17. 17. Organizational Design <ul><li>Bureaucratic Design </li></ul><ul><li>The process of aligning organizational structures and cultures to best serve the </li></ul><ul><li>organization’s mission, strategy and objectives. </li></ul><ul><li>An organizational form that is based on logic, order and formal authority. </li></ul><ul><li>Adaptive Design (Organizational Design) </li></ul><ul><li>Clear-cut division of labor, strict hierarchy of authority, formal rules and procedures, </li></ul><ul><li>etc. </li></ul><ul><li>A culture that encourages worker empowerment and participation, a culture that </li></ul><ul><li>encourages worker empowerment and participation </li></ul>
  18. 18. Organizational Design <ul><li>I.E stories, Heroes, Rites, Rituals, and Symbols. </li></ul><ul><li>The culture that is seen and heard when walking around and organization from </li></ul><ul><li>customer’s viewpoint. </li></ul><ul><li>Core Culture </li></ul><ul><li>Emphasize values, innovation, social responsibility, worker involvement, etc. </li></ul><ul><li>The culture that is seen and heard when walking around and organization from a </li></ul><ul><li>customer’s viewpoint. </li></ul>
  19. 19. Organizational Design
  20. 20. Organizational Charting <ul><li>What type of Organization is it? </li></ul><ul><li>What is the Structure of the Organization? </li></ul><ul><li>How does this Structure Function? </li></ul><ul><li>Is this the appropriate Organizational Structure? </li></ul>
  21. 21. Types of Organizations Traditional <ul><li>Functional Organization </li></ul><ul><li>Divisional </li></ul><ul><li>Matrix Structure </li></ul>
  22. 22. Functional Organization <ul><li>Defined-Members with similar skills creating and performing like task while being grouped together. </li></ul><ul><li>Description- Each section whether finance, marketing, operations etc is in a silo of it own. </li></ul><ul><li>Each unit is works separately in achieving organizational goals. </li></ul><ul><li>In theory if each silo is doing its job then the business will be operating successfully. </li></ul>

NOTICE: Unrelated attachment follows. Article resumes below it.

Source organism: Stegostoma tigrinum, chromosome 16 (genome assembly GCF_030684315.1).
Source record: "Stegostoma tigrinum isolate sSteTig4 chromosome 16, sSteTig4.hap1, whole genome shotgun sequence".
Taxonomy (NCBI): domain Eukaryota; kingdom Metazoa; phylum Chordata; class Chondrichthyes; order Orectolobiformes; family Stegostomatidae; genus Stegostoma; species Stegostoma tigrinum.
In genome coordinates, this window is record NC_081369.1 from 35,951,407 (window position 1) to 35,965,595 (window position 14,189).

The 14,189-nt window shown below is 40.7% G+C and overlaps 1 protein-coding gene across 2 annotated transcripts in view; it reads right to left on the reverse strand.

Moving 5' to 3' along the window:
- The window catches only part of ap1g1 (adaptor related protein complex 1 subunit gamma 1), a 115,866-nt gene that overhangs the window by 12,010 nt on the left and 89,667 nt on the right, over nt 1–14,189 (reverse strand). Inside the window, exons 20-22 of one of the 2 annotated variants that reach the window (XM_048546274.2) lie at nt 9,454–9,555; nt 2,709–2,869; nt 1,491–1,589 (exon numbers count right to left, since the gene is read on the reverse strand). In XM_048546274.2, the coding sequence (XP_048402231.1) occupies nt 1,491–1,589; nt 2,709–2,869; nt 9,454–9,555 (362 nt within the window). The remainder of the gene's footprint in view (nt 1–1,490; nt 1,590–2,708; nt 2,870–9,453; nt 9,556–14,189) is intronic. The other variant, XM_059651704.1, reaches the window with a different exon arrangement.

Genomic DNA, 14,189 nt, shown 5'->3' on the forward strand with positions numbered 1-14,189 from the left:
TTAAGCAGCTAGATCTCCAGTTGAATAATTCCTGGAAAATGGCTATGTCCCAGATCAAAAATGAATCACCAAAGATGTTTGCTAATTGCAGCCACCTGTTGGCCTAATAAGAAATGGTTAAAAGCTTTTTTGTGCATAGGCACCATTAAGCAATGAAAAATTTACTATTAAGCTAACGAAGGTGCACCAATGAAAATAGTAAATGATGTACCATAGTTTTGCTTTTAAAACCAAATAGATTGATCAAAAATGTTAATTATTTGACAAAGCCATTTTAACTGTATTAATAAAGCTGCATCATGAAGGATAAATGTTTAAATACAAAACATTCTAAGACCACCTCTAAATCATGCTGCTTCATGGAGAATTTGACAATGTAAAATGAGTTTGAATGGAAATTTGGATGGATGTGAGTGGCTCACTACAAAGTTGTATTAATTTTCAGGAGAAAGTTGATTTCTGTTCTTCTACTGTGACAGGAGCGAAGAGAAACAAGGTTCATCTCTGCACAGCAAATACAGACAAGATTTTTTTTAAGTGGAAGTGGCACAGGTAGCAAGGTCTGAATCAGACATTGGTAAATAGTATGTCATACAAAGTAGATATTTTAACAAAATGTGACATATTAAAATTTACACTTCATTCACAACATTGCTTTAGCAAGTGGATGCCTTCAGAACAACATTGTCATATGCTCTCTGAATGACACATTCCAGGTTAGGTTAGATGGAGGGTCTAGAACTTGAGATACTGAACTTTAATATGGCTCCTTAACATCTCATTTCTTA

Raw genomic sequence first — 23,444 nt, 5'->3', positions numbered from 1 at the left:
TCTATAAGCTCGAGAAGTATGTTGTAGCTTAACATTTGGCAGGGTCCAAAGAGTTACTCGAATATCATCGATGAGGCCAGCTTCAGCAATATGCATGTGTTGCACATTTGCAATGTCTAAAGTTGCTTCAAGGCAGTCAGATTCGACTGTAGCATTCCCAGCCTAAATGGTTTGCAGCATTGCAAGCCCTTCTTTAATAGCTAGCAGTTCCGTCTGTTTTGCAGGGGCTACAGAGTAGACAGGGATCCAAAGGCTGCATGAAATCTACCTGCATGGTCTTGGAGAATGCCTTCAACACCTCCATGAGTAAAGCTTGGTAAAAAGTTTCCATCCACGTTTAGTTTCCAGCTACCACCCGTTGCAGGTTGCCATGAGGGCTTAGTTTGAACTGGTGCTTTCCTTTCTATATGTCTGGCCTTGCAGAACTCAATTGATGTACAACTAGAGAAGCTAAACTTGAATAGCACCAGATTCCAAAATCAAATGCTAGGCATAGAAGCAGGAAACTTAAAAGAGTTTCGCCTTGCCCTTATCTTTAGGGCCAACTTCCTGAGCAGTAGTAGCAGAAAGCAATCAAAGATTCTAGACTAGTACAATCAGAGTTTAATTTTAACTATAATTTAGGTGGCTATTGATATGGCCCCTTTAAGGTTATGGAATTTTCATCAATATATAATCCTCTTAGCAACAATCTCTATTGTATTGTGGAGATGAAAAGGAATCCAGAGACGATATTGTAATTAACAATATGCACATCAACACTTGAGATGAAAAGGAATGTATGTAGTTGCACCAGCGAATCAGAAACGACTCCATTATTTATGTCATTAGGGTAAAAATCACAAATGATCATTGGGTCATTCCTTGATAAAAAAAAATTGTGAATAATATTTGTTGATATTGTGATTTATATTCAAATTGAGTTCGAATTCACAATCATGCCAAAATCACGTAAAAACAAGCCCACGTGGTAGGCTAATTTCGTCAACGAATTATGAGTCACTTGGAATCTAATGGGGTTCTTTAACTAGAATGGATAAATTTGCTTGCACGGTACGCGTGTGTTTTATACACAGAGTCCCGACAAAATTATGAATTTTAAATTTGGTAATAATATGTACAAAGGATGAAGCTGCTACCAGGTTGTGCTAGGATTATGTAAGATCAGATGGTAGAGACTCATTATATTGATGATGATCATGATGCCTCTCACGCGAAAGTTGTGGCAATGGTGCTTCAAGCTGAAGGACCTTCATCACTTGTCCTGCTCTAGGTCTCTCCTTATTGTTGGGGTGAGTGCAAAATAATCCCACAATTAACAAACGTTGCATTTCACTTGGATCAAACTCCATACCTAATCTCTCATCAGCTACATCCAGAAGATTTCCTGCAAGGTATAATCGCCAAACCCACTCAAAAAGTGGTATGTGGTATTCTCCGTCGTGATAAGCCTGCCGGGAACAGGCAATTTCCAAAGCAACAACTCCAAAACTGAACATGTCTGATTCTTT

23. 23. Functional Chart
  24. 24. Advantages vs. Disadvantages <ul><li>Advantages- </li></ul><ul><li>a. Efficient use with economies of scale. </li></ul><ul><li>b. Training and expertise consistent with assignments. </li></ul><ul><li>c. Quality of technical problem is high. </li></ul><ul><li>d. Training and development within function is superb. </li></ul><ul><li>e. One travels via one career path. </li></ul><ul><li>Disadvantages- </li></ul><ul><li>a. No communication, coordination or problem solving. </li></ul><ul><li>b. Each Function develops narrow view point. </li></ul><ul><li>c. Problems are referred to upper management slows decisions. </li></ul><ul><li>d. Responsibility of cost containment can be blurred. </li></ul><ul><li>e. Slow organization unable to move quickly to seize opportunity. </li></ul>
  25. 25. Divisional Chart <ul><li>Defined- Different departments work together on a similar product, task or customer. </li></ul><ul><li>Description- Groups work within similar tasks whether it be a process, geographic area. Finance, marketing, sales work within this unit. </li></ul><ul><li>Unit doesn’t have silos but specific tasks. </li></ul><ul><li>Divisions allow companies that have basket approach to business limiting decline in an economy that is down. </li></ul>
  26. 26. Divisional Chart
  27. 27. Advantages vs. Disadvantages <ul><li>Advantages- </li></ul><ul><li>a. Flexibility in responding to environmental changes. </li></ul><ul><li>b. Improved coordination among departments. </li></ul><ul><li>c. Responsibility is clear in regards to product or service. </li></ul><ul><li>d. Focus of expertise is on specific customers, regions, or products. </li></ul><ul><li>e. Greater flexibility In diversification. </li></ul><ul><li>Disadvantages- </li></ul><ul><li>a. Economies of Scale is reduced. </li></ul><ul><li>b. Unhealthy competition between divisions c. Divisions may not focus on the greater good of organization. </li></ul><ul><li>d. Costs increase through duplications of resources. </li></ul>
  28. 28. Matrix Organization <ul><li>Defined- Brings together Functional and divisional structure to emphasize project and program teams. </li></ul><ul><li>Heavy use of permanent cross functional teams integrate cross functional expertise within a divisional structure. </li></ul><ul><li>Members usually are part of two formal groups and have two bosses. </li></ul><ul><li>Teams are cross functional and work together in solving problems . </li></ul>
  29. 29. Matrix Organization